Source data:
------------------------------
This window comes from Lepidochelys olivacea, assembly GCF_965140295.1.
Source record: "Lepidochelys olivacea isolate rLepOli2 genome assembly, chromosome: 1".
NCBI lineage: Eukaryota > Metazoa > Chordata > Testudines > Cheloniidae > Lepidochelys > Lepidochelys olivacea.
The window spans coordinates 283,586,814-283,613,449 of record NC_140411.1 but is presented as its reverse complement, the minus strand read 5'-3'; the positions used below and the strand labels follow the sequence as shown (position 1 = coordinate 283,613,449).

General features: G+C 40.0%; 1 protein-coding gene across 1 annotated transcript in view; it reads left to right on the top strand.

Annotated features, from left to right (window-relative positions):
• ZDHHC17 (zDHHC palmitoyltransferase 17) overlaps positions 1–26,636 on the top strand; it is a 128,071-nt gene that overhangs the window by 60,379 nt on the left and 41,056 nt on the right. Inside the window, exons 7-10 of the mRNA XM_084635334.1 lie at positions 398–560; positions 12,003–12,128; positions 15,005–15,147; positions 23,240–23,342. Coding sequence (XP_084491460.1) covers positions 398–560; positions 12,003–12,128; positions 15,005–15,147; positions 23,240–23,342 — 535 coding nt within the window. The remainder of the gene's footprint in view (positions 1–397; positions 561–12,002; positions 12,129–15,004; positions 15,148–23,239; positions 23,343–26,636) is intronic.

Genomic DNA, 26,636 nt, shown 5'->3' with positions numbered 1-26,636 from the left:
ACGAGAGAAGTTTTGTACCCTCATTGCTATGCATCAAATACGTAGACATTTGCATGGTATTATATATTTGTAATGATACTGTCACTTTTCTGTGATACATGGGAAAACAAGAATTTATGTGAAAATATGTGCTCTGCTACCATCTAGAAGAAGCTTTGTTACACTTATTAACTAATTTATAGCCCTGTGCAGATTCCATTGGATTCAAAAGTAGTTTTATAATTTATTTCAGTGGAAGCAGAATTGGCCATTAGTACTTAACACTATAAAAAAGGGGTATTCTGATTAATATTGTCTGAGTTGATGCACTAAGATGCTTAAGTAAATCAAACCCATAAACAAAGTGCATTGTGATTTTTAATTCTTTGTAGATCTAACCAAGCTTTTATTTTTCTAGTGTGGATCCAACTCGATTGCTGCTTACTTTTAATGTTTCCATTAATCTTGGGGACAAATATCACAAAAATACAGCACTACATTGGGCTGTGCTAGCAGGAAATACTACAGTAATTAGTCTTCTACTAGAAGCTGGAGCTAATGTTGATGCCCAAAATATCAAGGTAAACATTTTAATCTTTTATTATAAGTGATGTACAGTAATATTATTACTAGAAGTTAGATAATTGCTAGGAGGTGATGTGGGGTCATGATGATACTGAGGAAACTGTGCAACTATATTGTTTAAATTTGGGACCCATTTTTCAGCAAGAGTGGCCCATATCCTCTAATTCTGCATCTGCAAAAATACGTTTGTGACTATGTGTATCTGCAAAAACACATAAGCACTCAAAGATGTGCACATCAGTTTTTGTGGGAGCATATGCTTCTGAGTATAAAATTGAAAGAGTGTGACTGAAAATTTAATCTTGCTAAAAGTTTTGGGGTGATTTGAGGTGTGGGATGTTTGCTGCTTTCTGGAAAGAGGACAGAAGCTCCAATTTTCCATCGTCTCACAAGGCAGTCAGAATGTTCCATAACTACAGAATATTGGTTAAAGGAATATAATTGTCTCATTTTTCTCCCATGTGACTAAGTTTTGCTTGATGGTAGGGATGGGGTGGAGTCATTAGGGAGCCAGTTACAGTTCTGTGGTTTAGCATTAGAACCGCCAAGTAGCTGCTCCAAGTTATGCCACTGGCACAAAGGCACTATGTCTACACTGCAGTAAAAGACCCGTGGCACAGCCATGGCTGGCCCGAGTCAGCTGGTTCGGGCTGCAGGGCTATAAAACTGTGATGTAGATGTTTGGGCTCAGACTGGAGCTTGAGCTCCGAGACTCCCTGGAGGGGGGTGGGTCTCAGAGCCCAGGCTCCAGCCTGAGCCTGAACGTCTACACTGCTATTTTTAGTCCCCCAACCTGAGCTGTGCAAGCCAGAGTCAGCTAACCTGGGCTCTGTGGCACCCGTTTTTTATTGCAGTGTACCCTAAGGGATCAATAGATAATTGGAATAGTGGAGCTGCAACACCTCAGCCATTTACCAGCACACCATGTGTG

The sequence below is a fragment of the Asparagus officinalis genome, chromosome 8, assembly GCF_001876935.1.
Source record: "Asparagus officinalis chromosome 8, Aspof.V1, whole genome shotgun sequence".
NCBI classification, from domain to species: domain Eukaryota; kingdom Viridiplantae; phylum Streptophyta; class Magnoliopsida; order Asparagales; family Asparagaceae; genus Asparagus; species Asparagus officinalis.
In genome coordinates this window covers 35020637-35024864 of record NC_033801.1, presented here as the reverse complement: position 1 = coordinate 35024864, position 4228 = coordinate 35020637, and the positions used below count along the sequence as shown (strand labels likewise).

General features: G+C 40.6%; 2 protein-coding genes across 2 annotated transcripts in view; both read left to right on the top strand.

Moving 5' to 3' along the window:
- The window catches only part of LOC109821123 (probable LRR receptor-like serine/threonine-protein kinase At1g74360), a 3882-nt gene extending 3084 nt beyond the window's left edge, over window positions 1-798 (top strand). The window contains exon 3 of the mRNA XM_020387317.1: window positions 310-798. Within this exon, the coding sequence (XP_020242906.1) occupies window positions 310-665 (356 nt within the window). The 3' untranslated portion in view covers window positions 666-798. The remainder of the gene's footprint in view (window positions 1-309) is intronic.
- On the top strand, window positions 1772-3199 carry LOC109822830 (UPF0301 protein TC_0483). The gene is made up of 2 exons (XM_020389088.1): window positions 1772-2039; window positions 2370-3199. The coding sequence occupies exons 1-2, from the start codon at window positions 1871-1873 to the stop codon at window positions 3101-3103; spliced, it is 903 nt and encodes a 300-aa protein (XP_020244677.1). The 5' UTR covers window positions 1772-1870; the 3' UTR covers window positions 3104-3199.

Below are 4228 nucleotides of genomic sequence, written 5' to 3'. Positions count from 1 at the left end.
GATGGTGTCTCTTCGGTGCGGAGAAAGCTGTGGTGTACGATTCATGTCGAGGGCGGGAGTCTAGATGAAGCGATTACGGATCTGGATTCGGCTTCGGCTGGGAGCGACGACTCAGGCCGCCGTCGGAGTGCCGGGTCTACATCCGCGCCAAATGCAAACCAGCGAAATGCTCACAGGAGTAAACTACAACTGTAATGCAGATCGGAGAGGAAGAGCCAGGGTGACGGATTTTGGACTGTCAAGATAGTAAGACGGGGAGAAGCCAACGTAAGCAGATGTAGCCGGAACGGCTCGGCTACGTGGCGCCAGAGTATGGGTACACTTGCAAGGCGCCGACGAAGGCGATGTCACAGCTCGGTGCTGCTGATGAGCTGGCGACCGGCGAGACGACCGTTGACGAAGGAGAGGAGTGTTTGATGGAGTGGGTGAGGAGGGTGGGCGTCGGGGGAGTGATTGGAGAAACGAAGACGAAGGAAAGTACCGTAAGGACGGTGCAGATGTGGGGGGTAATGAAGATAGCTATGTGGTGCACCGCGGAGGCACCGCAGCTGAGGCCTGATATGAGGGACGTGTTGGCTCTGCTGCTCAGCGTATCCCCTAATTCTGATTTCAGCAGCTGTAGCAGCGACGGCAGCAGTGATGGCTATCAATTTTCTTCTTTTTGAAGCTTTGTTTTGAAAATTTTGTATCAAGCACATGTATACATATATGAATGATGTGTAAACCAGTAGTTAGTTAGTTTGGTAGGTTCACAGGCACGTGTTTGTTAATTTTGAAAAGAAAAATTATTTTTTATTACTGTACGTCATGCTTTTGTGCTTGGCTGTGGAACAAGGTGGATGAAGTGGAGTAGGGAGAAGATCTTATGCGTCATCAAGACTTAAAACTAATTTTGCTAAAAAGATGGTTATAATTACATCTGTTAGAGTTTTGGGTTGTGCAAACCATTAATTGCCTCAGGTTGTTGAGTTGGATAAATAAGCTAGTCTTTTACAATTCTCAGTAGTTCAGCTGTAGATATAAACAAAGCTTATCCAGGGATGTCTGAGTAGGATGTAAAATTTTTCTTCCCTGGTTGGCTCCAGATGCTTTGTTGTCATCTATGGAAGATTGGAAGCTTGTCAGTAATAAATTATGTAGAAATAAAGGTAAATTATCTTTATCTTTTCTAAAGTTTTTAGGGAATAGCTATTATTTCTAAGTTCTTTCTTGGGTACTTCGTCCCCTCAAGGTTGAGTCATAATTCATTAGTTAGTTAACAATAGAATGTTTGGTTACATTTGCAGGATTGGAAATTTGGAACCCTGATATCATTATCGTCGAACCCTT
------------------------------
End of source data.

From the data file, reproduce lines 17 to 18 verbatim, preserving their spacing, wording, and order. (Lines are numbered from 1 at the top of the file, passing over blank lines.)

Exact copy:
- On the top strand, window positions 1772-3199 carry LOC109822830 (UPF0301 protein TC_0483). The gene is made up of 2 exons (XM_020389088.1): window positions 1772-2039; window positions 2370-3199. The coding sequence occupies exons 1-2, from the start codon at window positions 1871-1873 to the stop codon at window positions 3101-3103; spliced, it is 903 nt and encodes a 300-aa protein (XP_020244677.1). The 5' UTR covers window positions 1772-1870; the 3' UTR covers window positions 3104-3199.

Below are 4228 nucleotides of genomic sequence, written 5' to 3'. Positions count from 1 at the left end.